A group of 142 Iraqi civilians pushing for a public inquiry into the treatment of detainees, say they suffered "systemic abuse", including torture at the hands of UK soldiers, following the 2003 invasion.
"There are credible allegations of serious, inhumane practices across a whole range of dates and facilities concerning British military detention in Iraq," Michael Fordham, representing the Iraqi group, was quoted by the PA news agency as saying.
Lawyers for the claimants are appearing at the High Court in London over three days to challenge a refusal by the UK government to hold an investigation into British-controlled detention facilities in Iraq.
The legal team submitted video evidence to the court on Friday, showing a detainees being interrogated at a secret British centre in Basra.
The claims of inhumane treatment involve sexual humilitation, keeping Iraqis naked if they did not co-operate, food and water deprivation and prolonged solitary confinement.
Ali Zaki Mousa, the lead claimant in the case, alleges he suffered months of beatings and other abuse in the custody of British soldiers between 2006 and 2007.
Another 60 other Iraqis are also making complaints against the British military, and there is speculation that more could follow.
'Getting to the truth'
The claimaints say that the abuse occurred during the period March 2003 to December 2008 in British-controlled detention facilities in Iraq.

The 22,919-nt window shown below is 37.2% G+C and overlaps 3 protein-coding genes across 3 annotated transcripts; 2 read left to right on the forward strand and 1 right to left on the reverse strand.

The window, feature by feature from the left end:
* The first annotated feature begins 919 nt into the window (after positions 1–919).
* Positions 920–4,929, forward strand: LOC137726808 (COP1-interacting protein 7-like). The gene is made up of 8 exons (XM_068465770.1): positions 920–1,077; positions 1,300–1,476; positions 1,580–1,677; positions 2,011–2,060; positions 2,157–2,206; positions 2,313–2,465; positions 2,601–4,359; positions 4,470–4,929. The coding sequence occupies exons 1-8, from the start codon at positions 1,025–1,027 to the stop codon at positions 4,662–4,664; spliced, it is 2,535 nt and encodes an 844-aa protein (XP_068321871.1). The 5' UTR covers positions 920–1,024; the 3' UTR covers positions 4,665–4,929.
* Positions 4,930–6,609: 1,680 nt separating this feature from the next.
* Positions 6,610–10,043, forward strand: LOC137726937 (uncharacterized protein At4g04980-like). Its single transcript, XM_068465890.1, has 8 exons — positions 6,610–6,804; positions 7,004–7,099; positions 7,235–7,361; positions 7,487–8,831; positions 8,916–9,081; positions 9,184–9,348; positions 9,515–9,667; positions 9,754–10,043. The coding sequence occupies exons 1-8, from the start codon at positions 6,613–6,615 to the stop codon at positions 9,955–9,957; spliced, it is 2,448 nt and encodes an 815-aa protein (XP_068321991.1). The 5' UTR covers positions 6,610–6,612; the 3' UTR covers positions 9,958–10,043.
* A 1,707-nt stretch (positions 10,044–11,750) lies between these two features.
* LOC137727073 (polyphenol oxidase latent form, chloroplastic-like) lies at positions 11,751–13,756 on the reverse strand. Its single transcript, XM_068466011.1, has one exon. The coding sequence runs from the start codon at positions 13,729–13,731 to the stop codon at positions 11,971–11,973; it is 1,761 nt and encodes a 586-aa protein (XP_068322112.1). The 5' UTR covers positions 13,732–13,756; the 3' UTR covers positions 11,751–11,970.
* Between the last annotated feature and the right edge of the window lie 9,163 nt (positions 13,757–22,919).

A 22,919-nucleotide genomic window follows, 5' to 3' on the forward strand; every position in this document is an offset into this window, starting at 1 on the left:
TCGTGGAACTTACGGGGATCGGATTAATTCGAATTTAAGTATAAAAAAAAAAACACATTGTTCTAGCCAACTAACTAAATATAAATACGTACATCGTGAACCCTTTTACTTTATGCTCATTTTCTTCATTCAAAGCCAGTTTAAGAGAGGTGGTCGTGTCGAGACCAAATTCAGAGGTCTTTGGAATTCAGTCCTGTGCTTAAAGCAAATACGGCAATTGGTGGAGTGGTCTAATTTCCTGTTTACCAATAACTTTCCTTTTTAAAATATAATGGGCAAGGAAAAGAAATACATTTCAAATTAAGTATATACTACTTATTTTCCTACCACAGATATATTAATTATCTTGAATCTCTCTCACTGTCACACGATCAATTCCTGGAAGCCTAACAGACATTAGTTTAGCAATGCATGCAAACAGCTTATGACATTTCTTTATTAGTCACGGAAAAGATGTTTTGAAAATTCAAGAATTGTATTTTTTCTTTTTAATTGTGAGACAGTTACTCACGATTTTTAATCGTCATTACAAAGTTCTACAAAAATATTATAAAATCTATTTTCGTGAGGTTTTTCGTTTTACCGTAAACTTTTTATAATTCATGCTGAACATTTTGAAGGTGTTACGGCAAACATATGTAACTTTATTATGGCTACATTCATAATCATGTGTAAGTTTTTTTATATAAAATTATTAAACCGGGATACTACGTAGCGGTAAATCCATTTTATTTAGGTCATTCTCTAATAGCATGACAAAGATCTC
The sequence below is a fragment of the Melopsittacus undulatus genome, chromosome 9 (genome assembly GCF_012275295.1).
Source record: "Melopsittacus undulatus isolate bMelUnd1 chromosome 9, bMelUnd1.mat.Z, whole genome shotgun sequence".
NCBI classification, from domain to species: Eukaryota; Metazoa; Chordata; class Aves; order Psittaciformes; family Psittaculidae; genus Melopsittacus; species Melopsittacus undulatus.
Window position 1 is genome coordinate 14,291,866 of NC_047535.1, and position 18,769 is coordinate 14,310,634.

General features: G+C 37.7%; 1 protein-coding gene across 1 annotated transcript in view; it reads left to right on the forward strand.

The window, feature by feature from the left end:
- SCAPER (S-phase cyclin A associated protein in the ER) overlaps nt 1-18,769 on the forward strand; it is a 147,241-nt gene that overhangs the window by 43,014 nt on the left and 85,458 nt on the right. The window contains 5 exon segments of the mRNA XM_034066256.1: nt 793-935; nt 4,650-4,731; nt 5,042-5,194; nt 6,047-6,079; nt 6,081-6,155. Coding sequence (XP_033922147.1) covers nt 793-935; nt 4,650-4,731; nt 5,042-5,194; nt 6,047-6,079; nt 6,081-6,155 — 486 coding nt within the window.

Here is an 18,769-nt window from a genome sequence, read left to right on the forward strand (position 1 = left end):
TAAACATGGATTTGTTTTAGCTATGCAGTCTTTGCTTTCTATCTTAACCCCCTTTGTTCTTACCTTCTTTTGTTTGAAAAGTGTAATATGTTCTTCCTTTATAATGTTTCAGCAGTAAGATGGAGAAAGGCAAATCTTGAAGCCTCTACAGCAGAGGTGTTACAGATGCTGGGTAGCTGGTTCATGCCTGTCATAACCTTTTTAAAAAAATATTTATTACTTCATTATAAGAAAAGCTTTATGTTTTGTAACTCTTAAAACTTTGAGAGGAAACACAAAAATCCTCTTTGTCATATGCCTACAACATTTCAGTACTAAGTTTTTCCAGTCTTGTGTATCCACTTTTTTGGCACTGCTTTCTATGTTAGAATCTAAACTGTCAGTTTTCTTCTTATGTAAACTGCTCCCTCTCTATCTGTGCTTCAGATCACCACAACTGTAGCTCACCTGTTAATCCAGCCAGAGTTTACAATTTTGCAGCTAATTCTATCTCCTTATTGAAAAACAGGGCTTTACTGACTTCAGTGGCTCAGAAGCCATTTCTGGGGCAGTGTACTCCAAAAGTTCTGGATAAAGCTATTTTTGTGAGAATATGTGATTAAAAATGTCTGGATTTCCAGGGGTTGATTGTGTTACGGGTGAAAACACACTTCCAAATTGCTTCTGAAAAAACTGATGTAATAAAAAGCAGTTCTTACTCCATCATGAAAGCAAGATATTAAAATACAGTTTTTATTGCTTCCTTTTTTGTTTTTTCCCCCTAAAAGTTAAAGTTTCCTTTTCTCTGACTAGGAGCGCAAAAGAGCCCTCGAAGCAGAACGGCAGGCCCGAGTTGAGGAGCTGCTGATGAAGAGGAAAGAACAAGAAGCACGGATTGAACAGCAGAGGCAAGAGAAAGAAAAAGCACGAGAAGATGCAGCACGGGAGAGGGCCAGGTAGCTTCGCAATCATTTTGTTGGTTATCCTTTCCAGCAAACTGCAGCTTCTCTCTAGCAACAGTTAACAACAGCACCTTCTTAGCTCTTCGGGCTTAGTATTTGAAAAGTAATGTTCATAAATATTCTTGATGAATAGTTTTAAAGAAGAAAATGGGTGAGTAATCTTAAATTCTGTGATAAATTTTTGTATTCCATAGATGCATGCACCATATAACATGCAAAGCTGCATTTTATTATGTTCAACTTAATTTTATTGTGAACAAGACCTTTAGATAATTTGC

The ministry of defence said it is taking the allegations seriously, but would not be holding a public inquiry.
"The MoD takes all allegations seriously and has already set up the dedicated Iraq Historic Allegations Team (Ihat) to investigate them," it said in a statement.
"The Ihat is the most effective way of investigating these unproven allegations rather than a costly public inquiry."
The British government has already held the Baha Mousa inquiry, which looked into specific allegations of abuse and another, the Al Sweady trial, is due to begin holding hearings next year.
Lawyers for Liam Fox, the British defence secretary, argue that those inquiries, along with the Ihat investigations, are enough to meet the UK's obligations to fully investigate under the European Convention on Human Rights.
But public-interest lawyers representing the Iraqi group say the two inquiries only cover a fraction of the cases.
They are arguing that there are so many claims that at the current pace it would take more than 100 years to hear them all.
Fordham, speaking for the Iraqi group, said the public inquiry being called for would not ignore the findings of the other inquiries but become part of an "integrated solution" to help discover the truth.
"It just means that somebody who is independent is taking responsibility for getting to the truth," he said.